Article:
This article is designed to point out some interesting trends that may be affecting how we evaluate fantasy hitters at this point in the season. For every blurb below, assume the qualifier “Since the beginning of May…” precedes each statistic. I tried to focus on underlying stat categories that are relevantly influencing fantasy production at this point in the season.
Since the beginning of May…
The highest K% in the majors are as follows:
- Wil Myers – 35.1%
- Brandon Lowe – 34.8%
- Michael Chavis – 34.4%
- Javier Baez – 32.6%
- Yoan Moncada – 32.1%
Brandon Lowe has a .393 BABIP and has a major league worst contact percentage over the course of the season. RUN!
Yoan Moncada has a .385 BABIP and a 6.3% BB rate. I was skeptical of the breakout, and this is not helping. Not to mention he has had several nagging injuries of late.
Michael Chavis – we expected this. The .431 Slugging percentage is particularly bad. He’s chasing, and pitchers are finally not throwing him offspeed pitches in the zone which buoyed his early power success.
The top 5 in BABIP include 3 Rockies
Well this is obvious. David Dahl has a ridiculous BABIP of over .430 for the season! Desmond leads this list since May and Blackmon is second. All 3 are over .400. This is just your friendly reminder to CHECK THE SCHEDULE. The Rockies are unstoppable at Coors but are the second worst Road offense. Be aware of this in your weekly leagues in particular.
Some notably low BABIP totals include:
Edwin Encarnacion has a .202 BABIP since May 1, but he’s only striking out 18.6% of the time in that span. If you need power check in with his current owner. Yankee stadium and the lineup around him-as well as BABIP correction-will make Encarnacion an incredibly valuable source of HR and RBI down the stretch.
Alex Bregman has just a .216 BABIP. Guys, he has a .311 ISO and a 16 to 12 % walk to strikeout percentage. This is Mike Trout plate discipline with a Gary Sanchez BABIP. You won’t be able to trade for him, but if you own him; just understand there is nothing wrong with Bregman so don’t panic. The BABIP will correct, but even if it doesn’t come all the way back, the plate discipline will provide such a high on base floor.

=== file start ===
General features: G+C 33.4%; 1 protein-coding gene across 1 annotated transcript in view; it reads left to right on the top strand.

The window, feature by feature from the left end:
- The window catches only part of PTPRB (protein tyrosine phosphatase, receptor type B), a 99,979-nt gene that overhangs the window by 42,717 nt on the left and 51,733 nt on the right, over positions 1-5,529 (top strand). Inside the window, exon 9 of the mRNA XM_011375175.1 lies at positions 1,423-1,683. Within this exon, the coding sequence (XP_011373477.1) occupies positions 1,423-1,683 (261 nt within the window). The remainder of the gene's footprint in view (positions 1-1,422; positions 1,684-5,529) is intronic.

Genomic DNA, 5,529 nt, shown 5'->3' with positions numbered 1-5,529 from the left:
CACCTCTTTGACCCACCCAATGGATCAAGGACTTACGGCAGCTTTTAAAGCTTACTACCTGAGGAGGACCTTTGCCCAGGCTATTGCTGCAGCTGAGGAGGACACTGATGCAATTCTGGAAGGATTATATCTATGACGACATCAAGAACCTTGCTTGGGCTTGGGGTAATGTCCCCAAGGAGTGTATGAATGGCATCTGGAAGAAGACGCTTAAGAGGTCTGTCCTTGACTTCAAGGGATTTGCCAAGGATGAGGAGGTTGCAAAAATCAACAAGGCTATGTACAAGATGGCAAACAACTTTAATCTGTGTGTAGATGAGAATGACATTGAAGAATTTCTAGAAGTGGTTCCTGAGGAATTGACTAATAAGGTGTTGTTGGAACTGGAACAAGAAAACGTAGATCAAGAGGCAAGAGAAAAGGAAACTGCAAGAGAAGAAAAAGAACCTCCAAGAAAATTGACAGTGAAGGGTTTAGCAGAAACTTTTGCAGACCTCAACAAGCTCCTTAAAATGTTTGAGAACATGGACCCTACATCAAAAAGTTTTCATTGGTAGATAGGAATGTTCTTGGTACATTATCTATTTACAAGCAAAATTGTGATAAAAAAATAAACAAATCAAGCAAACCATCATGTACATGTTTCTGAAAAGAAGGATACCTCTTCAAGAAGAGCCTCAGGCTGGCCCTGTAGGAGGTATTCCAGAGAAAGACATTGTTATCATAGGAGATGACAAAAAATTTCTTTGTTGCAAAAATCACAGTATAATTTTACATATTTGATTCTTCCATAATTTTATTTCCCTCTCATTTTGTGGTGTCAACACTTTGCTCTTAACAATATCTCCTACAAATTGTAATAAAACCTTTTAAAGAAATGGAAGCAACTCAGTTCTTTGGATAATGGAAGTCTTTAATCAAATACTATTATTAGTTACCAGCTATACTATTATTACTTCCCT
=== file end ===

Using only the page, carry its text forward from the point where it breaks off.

Paul Dejong has a .241 BABIP. So, this is actually encouraging. His owner was waiting for this, but the skills that suggested a breakout have not really changed since May 1. A 19.2% K rate and a 13% BB rate has kept a .345 OBP despite the low BABIP in this stretch. If anything, I think this inevitable swing in BABIP luck is creating a possible buying opportunity. Now, SS is the deepest position in fantasy this year so you probably don’t have a need for Dejong. If you do, however, I would not hesitate to offer a mid-level player at another position.
Mookie Betts has a .261 BABIP. He’s hitting .244 on the year which could be alarming to some Roto owner. However, he has Bregman plate discipline and we’ve seen this before. This was the story of two years ago and it doesn’t make a ton of sense. You’re obviously not trading Betts and not trading for him, but maybe it’s encouraging that you can chalk this up to bad luck?
Jose Ramirez has a .239 BABIP. Bregman and Betts are studs who should see their form return when their batted ball luck changes. I’m not so sure luck will fix Ramirez. In that same stretch, in spite of stellar plate discipline, he has a .119 ISO. 3 HR and 7 SB in 183 PA is just not good enough for a top 5 pick. I think you may have missed your window to sell low on Ramirez also. In a Categories league that uses OBP, I offered Hoskins for Ramirez a month ago and it was turned down. I would not make the same offer today.
If you own him, you’ve read all the theories. He’s being pitched differently, he’s not making the same level of contact, he’s selling out for power, etc., But, for me, the most important thing is we can trace this back to August of last year. Since August 15th, Jose Ramirez has THE WORST BABIP in baseball at .204. He has 8 HR, 23 steals and is slashing .190/.300/.305 in that stretch. Yikes.
Some Hard Hit Rate Standouts
I’m going to skip the usual names for this section.